Monday, May 3, 2010
Still Time To Get It Right
The GOP and Financial Reform
I’ve noted that I would prefer better financial regulators to additional financial regulation. But, that is a mug’s game.
Nothing, short of a constant dynamic leadership at every single agency, a major upgrade in talent, and an unending green light for their actions from the President, the Congress, and the Justice Department, will suddenly make a ton of career bureaucrats and professional regulators much better than they have been, whether I/we like it or not.
With that as an obvious backdrop, therefore, I come down on more regulation, covering new and different areas, in hope that even these blind agency squirrels can find a nut once in a while.
So, “yes” to better consumer regulation on mortgage products, originators, and financial institutions; “yes” to more transparency in the wonderful world of derivatives, and complex deals which can have the same investment banking houses on both sides of a trade, and “yes” to greater regulation of “too Big to Fail” financial institutions and large banks. And. definitely “yes” to those same institutions paying for future bailouts, up front, GOP objections or not.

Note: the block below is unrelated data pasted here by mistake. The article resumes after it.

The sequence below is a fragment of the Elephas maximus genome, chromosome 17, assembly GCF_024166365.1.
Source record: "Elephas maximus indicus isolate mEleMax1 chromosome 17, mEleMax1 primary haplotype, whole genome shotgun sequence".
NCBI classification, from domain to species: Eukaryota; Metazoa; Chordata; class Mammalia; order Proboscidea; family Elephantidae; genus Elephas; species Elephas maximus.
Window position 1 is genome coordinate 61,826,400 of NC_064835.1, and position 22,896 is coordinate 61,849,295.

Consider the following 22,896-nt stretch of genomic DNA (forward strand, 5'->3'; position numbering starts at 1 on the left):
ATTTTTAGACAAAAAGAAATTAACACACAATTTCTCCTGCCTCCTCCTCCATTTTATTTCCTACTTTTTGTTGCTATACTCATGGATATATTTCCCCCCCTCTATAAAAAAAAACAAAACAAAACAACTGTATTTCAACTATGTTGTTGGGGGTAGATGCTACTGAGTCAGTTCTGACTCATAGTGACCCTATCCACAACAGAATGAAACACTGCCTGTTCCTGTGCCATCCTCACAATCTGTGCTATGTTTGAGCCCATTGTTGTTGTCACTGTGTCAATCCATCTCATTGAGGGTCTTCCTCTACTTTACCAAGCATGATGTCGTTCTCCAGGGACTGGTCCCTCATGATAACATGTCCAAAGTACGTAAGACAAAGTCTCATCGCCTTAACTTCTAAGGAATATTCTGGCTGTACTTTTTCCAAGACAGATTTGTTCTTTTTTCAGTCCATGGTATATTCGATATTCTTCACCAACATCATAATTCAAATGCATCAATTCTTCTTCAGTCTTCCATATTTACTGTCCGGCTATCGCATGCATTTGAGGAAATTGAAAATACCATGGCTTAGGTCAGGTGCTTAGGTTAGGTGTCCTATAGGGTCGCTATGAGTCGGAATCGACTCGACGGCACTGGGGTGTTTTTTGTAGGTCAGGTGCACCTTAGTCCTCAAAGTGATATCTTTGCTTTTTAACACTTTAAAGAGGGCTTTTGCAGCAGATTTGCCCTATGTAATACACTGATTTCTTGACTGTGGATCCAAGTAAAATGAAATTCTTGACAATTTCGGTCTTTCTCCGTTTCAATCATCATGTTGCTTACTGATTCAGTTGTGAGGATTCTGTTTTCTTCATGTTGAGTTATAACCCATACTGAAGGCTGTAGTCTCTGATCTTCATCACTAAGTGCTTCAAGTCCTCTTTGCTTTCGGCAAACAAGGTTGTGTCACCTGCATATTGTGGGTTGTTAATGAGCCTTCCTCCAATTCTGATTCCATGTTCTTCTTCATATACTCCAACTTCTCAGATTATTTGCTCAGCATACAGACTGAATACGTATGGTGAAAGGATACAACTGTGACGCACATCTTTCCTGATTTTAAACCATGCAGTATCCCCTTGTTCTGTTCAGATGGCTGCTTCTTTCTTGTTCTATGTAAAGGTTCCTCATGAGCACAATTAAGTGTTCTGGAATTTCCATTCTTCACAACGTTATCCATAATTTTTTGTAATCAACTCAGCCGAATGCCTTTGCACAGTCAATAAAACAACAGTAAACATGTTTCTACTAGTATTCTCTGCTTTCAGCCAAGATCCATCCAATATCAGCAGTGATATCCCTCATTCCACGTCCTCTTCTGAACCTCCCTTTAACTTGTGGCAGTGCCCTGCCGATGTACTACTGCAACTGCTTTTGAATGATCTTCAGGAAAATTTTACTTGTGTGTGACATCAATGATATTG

How can the Republicans hide behind the flimsy argument that they don’t want Washington to regulate the very people and very instruments which caused the financial excesses of the big guys to bankrupt so many other institutions and people? The surviving financial services behemoths still came out of it with record 2010 first quarter earnings because their “Uncle” bailed them out and required so very little of them in return.
Those are our tax dollars earning rave reviews when first quarter financial earnings were announced by Street firms and large banks.
Tea Party, Tea Baggers, Teetotalers, who the hell cares? The abuse the gargantuan financial institutions carried out early in this decade and what they have done since they did it should leave them very few political protectors. But no, the kneejerk GOP reaction is to oppose meaningful reform and to protect the banks and investment banks, as if they were blameless had no hand in bringing on a worldwide financial calamity and an international Depression.